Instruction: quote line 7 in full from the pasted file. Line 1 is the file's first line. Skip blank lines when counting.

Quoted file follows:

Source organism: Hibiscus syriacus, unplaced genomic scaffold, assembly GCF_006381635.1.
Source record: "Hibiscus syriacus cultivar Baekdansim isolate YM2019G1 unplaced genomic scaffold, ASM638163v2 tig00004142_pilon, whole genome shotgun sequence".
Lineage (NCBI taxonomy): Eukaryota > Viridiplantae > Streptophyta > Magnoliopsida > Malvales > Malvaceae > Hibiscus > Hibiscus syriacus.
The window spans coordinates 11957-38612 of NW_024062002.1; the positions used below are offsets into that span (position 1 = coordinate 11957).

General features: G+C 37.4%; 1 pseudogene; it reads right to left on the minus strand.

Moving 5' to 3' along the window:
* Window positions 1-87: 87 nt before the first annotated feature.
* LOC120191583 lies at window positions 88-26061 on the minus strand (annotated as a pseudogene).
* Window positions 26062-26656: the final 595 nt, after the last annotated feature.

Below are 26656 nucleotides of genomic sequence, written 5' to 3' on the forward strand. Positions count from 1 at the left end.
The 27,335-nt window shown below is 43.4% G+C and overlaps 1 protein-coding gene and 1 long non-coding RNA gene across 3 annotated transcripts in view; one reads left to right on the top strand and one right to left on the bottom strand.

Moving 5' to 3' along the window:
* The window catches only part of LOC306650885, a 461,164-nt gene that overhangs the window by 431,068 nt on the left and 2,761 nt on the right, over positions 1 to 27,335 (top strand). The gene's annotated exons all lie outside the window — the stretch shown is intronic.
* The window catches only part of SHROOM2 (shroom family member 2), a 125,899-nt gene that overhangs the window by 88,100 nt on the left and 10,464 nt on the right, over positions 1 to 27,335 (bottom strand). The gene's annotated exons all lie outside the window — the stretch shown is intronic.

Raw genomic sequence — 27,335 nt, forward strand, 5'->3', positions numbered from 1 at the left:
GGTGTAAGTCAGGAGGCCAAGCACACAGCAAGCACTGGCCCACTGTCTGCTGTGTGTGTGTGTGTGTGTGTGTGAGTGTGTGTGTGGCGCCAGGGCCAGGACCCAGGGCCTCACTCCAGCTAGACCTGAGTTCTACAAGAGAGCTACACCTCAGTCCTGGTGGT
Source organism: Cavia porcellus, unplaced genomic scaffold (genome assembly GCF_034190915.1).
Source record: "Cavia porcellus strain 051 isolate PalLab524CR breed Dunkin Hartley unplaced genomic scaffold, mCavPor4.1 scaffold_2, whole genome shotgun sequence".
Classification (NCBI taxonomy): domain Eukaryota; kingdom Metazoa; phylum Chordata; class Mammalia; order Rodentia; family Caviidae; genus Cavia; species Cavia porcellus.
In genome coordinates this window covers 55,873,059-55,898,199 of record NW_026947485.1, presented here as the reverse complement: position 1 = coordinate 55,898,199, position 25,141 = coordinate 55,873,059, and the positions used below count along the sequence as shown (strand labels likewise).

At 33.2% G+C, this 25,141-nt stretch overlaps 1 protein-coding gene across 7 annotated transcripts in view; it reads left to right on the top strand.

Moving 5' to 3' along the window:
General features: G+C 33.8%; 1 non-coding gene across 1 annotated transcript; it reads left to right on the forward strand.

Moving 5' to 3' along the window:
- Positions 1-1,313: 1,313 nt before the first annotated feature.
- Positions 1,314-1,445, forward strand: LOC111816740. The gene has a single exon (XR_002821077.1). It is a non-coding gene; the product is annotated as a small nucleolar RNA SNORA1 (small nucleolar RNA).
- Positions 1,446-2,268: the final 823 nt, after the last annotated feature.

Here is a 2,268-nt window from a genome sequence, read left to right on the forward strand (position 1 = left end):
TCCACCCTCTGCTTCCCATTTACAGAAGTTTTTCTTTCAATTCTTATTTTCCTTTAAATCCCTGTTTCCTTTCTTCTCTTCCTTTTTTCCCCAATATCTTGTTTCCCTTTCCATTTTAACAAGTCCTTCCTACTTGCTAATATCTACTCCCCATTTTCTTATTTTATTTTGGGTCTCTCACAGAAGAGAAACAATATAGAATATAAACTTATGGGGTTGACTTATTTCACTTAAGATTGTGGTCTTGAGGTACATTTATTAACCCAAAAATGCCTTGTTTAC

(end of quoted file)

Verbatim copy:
* Window positions 1-87: 87 nt before the first annotated feature.